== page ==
And I know love.  Love likes nothing more than overcoming the seemingly insurmountable.  Just ask the quirky English woman who met the odd American mere weeks before he left the country.  We had our problems of distance and communication challenges.  Rather than breaking us, it helped us to learn a different way of communicating, of being open and honest and prioritizing each other no matter how far apart we had to be.  Whatever directed us together, be it fate or pheromones, Love knew we’d find those lessons useful.

I don’t doubt Pudding loves me.  I know it though I’ve only had one spontaneous kiss on my cheek in five years.  I know it though she has voiced those words only a handful of times.  I know it when she makes me a Valentine’s Day Card, but I’m not allowed to touch it.  I know it when she’d can’t stand to be touched, and when being held isn’t close enough for her.  I feel her love.  I know her love.  Just like I knew the moment I saw her that no distance could ever break that bond.

When she was diagnosed, I learned that there would be challenges, but love won’t be an obstacle for her.  It will find her, if she wants it to.  All it will take is for somebody to see the magic of my girl, and if they are the luckiest human on the planet, she’ll see the magic in them too.  Love won’t weaken in the face of those challenges, it will teach her lessons she can’t learn any other way.  Just like it did for her parents.  I’m sure of it.

You know how I’m so sure?

When she showed me the Valentine’s Card that I may not touch, we were at her school, and her crush walked by.  I mentioned that she could have made a card for him.  Before Pudding even responded, Jimmy* spun around and agreed with me!

Somebody already sees the magic in Pudding, though he is going to have to wait a couple of decades to get past her daddy.  She’ll have plenty to learn about love during that time.  Like whether the barrier is Asperger’s or the Atlantic, she can overcome anything that comes her way, and Love will be with her always.

This is the long overdue L installment of my A-Z series.  If you think I’m a little hypocritical for writing a love post on Valentine’s Day, just remember that my only constancy is how fickle I am, but I really do love you every day of the year!

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February 14, 2012 at 5:28 pm

Away

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It was beautiful in the Drakensberg mountains.  There was a stillness I wasn’t used to.  A calm to our days.  It was about peacefully breathing fresh mountain air, rather than rushing around to schools and therapy appointments.  You know what I wanted to do when we first got there?  Tell you about it.  But being all the way up in those mountains, we were far away from an internet connection.  And a sensible, forward-planning kind of person might have stocked up on credit for her own wi-fi hotspot, but I’d left that woman back in Johannesburg.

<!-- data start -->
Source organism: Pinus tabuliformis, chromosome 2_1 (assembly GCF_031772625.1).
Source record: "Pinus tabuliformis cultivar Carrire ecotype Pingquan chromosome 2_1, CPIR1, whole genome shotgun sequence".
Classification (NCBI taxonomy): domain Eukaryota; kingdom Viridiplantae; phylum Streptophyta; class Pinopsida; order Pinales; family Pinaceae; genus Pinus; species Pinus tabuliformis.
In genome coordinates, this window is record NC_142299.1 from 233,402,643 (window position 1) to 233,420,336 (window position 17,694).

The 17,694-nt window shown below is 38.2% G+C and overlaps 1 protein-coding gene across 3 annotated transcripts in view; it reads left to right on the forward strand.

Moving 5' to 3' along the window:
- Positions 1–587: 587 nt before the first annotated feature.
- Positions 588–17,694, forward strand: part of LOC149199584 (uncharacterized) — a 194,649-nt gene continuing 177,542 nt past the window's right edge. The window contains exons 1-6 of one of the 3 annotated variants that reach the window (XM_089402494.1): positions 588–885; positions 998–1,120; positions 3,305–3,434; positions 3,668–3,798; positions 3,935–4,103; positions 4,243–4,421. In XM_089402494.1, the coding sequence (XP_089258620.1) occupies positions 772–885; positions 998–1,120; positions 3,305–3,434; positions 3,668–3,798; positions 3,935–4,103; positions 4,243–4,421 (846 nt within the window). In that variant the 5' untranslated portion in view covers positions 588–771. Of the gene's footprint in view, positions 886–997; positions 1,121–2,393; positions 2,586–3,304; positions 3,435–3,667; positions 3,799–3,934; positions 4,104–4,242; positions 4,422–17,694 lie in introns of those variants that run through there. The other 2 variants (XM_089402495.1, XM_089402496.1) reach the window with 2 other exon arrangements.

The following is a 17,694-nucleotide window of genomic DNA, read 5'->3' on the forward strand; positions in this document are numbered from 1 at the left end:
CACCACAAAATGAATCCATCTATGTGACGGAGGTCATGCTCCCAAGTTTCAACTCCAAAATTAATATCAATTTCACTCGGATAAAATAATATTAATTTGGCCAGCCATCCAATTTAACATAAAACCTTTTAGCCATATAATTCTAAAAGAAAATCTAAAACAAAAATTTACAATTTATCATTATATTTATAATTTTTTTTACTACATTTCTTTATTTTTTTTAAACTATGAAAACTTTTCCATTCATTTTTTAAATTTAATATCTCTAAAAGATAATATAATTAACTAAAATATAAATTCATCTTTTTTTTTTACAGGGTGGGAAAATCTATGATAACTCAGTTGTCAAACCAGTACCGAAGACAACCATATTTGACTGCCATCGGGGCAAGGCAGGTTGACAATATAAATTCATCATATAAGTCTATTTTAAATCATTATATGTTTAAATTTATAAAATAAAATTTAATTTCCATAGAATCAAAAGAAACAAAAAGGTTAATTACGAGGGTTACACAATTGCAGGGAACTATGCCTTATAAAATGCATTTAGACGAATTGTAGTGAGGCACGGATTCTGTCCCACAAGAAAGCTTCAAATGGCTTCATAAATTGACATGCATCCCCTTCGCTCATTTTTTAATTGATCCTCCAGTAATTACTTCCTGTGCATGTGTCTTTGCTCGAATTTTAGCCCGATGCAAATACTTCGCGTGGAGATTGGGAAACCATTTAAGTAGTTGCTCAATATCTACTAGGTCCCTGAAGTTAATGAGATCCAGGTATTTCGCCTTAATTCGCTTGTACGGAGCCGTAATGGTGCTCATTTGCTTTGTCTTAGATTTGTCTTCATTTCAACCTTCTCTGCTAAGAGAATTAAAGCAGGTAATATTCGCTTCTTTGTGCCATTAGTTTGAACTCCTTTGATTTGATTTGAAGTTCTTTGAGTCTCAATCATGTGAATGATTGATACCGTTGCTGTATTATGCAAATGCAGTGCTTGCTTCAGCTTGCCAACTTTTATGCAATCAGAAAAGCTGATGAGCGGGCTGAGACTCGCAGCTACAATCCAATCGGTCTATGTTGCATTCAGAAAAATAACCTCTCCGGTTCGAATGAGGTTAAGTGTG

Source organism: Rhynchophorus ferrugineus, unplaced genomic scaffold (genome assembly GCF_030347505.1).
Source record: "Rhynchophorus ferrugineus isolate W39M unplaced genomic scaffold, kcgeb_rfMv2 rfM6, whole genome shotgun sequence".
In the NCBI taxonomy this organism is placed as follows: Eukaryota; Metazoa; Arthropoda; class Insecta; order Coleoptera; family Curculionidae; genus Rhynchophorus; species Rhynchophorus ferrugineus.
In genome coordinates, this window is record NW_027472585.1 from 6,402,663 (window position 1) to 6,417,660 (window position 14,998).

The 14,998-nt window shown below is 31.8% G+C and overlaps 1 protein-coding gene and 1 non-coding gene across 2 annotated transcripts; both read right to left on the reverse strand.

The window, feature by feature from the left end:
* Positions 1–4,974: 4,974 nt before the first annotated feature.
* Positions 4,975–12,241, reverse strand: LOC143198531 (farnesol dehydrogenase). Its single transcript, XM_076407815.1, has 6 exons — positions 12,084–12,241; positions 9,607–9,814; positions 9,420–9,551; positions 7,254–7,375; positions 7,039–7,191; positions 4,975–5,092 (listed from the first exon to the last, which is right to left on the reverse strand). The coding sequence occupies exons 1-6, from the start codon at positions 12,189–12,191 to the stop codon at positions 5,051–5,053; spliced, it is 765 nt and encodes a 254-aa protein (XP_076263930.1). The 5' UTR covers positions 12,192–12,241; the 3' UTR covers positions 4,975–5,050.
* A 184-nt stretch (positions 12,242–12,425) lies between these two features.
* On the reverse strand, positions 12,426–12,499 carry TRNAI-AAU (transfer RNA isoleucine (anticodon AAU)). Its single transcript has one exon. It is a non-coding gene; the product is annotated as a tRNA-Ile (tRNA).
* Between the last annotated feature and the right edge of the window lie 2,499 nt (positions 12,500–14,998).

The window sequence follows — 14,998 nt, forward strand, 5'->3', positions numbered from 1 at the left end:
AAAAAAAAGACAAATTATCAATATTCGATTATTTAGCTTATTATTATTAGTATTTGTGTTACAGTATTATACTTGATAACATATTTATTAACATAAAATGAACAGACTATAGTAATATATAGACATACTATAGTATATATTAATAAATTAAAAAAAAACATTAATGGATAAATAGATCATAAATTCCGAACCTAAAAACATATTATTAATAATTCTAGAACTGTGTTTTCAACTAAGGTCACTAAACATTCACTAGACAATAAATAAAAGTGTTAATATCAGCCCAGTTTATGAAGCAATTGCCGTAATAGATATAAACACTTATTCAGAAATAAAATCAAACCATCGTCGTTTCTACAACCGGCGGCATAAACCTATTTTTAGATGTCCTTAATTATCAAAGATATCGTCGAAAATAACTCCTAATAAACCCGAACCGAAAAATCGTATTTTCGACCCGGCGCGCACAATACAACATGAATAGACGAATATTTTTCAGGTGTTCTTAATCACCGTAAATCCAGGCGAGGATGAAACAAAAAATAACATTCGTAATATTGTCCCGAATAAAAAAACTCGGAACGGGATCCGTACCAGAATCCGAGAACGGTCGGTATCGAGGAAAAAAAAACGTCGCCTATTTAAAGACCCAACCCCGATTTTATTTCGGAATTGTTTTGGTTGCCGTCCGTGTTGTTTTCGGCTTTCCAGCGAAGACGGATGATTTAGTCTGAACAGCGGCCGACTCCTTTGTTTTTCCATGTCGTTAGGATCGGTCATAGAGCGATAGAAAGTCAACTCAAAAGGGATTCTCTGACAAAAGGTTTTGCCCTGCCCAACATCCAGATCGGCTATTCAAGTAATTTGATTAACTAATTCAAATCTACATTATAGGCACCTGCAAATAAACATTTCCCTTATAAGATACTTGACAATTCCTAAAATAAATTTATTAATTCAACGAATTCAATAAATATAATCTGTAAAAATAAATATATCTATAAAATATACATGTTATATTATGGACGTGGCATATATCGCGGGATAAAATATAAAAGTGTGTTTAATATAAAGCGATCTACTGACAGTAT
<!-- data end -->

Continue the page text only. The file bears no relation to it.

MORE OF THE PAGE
The funny thing about email, Facebook, Twitter and yes- this blog- is that I hadn’t realised how long a week would seem without them.  Little did I know when we first arrived and I was unable to check in, that a storm would take out our internet at home for the week after we returned.  I was already feeling antsy.  Still, it wasn’t going to hurt me to be offline for a week, after all, there were other things to be doing.

My parents, both confirmed Facebook fans, were also feeling the disconnect.  It didn’t help that their business calls weren’t getting through without Skype to route them to their phone.  Spectrummy Daddy had no such luck in escaping work- his Blackberry was fully functional, and kept him in the the throng of one of those crises that always seem to happen if we go away.  The grandparents got to busy themselves with Pudding and Cubby, giving me lots of free time in one of the most beautiful places I’ve ever been.

Unable to write, I turned to my other special interest: photography.  It was the perfect place to practice different techniques, and almost every direction I looked in I found something I wanted to snap  Then some strange things started to happen with the camera.  Maybe if we’d been back home, I’d have just stopped using it.  No doubt I would have taken it to a camera shop to look at.  But I didn’t.  One day we went to a wildlife reserve, and the first time I picked up the camera, the shutter mechanism broke.  Really broke.  Beyond repair broke.  Gone and we can’t afford to replace it kind of broken.  Sigh.  All this was going through my mind as I was taunted by an adorable giraffe scampering right by our car, and image after image I was desperate to capture.